To know just how far Miami has fallen, consider this: The Dolphins have won just 30 games in the last five seasons, 20 in the last four and one single, lonely little game last year. Yet Miami's all-time franchise winning percentage of .580 remains the best of any team in the NFL.
Silly-season activity: With the franchise in such disarray, the big news, of course, has been off the field. Topping the list is the arrival of the Tuna to lead the Fish. Bill Parcells has wasted no time making his presence felt for a team that desperately needs a change of direction. Former coach Cam Cameron had his head lopped off so fast it set a new land speed record, breaking the one previously held by Chuck Yeager on the Utah salt flats. A relative unknown, Tony Sparano, has taken his place. The Dolphins also released one of its all-time great players, 34-year-old, seven-time Pro Bowler and tackling machine Zach Thomas. The Miami franchise even has a new owner, with real estate developer Stephen Ross purchasing a 50-percent stake in the franchise from Wayne Huizenga (pending NFL approval).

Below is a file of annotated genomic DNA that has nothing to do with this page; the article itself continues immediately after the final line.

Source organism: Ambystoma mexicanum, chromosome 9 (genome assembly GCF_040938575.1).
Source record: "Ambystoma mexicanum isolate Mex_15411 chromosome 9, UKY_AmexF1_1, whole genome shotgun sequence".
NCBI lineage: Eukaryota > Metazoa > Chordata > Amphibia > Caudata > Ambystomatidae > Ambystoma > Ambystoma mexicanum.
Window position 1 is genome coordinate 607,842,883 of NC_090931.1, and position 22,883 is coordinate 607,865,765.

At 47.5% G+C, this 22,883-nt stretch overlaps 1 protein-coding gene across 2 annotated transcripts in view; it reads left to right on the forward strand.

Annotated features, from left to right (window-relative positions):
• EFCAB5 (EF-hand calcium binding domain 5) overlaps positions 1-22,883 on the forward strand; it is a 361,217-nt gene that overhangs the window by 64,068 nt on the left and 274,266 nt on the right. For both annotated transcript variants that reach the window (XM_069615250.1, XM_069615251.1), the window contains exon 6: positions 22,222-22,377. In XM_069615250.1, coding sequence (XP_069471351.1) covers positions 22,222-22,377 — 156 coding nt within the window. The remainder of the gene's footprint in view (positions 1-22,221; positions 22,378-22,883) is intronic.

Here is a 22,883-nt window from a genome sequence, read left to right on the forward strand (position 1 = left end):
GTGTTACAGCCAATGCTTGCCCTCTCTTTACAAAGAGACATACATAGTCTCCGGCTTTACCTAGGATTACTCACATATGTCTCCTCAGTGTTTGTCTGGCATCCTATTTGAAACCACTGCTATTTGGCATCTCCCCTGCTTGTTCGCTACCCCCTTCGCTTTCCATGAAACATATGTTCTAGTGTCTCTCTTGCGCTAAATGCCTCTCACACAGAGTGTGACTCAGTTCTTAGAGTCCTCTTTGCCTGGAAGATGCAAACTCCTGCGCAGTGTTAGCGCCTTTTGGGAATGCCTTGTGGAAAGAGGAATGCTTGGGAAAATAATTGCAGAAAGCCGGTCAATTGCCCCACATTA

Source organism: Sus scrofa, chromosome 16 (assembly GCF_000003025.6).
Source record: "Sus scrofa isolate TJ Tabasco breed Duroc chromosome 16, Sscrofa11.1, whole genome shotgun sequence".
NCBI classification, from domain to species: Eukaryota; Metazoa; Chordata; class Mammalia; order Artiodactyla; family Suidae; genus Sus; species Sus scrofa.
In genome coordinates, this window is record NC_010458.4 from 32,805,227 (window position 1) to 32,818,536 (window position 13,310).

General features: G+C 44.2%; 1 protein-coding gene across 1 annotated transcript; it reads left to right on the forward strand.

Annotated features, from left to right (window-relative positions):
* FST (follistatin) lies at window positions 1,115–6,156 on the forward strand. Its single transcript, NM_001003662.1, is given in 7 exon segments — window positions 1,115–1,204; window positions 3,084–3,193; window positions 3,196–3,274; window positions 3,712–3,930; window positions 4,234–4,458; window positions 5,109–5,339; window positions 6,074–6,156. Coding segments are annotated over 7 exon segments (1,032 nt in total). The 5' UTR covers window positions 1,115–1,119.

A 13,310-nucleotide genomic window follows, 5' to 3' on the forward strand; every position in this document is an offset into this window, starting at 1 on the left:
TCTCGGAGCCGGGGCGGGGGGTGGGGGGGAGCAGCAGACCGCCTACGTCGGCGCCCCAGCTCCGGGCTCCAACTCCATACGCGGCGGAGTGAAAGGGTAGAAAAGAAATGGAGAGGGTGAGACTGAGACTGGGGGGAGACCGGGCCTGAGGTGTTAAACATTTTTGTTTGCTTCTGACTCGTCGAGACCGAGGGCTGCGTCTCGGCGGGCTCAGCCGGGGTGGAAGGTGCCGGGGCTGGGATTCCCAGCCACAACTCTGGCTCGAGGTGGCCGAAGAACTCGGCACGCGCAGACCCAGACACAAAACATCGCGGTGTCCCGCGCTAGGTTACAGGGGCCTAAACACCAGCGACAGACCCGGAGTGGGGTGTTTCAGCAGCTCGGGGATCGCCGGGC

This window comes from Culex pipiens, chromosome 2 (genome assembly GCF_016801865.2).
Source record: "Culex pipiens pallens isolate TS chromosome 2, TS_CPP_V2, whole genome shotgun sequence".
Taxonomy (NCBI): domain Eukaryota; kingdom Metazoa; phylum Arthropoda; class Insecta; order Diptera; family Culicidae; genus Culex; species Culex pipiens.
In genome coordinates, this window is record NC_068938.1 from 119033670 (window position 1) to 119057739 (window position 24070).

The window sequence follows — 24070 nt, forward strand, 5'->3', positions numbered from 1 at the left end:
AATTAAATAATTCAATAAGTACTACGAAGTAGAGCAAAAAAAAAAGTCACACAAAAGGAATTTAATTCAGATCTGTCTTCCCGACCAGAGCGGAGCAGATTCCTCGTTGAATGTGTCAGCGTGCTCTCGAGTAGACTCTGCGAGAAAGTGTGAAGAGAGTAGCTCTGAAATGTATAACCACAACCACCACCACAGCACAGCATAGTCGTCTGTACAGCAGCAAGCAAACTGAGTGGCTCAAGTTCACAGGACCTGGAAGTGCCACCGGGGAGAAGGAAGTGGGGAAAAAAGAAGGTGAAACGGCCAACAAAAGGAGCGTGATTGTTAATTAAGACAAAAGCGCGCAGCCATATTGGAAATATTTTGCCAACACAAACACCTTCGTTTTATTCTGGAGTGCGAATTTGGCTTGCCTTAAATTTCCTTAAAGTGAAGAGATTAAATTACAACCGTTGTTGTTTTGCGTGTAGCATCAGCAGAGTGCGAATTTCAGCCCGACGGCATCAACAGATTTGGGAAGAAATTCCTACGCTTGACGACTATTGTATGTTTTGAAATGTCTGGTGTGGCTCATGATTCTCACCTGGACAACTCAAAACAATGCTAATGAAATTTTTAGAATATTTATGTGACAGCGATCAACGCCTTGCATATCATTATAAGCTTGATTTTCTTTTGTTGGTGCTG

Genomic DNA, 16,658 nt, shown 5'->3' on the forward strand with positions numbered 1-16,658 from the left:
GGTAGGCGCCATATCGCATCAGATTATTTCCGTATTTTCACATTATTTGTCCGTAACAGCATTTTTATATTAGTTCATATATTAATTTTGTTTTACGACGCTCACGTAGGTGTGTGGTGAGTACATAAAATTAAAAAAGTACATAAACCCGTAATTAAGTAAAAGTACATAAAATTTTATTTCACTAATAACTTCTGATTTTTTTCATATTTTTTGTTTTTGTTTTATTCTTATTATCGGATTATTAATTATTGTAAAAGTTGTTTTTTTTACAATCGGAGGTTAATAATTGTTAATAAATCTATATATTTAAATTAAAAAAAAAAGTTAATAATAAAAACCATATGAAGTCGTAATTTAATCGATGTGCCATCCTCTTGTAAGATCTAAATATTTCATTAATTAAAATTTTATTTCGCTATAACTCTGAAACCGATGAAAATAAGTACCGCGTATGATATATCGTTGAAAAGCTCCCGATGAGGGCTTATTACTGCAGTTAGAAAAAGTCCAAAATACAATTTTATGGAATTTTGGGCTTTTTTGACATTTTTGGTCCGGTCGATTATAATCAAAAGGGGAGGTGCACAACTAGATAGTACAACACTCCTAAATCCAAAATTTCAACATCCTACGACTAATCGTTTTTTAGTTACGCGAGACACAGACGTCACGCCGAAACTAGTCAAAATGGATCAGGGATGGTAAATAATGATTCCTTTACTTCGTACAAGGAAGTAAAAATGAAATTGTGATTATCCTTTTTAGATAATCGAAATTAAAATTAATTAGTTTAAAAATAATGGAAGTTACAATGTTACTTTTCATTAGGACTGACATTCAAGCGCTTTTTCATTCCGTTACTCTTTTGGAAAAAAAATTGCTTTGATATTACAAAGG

Clearly, these high profile moves have sent a message that the franchise is heading in a new direction. There have been several other moves, and will be many more between now and September as the Dolphins are likely to be one of the league's most active teams in the off-season.
Strength: Offensive line. For all the troubles Miami had, the Offensive Hogs were one of the few units that performed at a level approaching mediocrity. It would be a overstating the case to call the offensive line a bright spot for the Dolphins, but at least it wasn't the deep, dark black hole of futility that marked so many other aspects of the team, from top to bottom. The Dolphins actually ran the ball fairly pedestrian like, averaging a middle of the pack 4.03 YPA. And with rookie center Samson Satele stepping right into the starting job last year, Miami has a player around which it can build a high-caliber offensive line.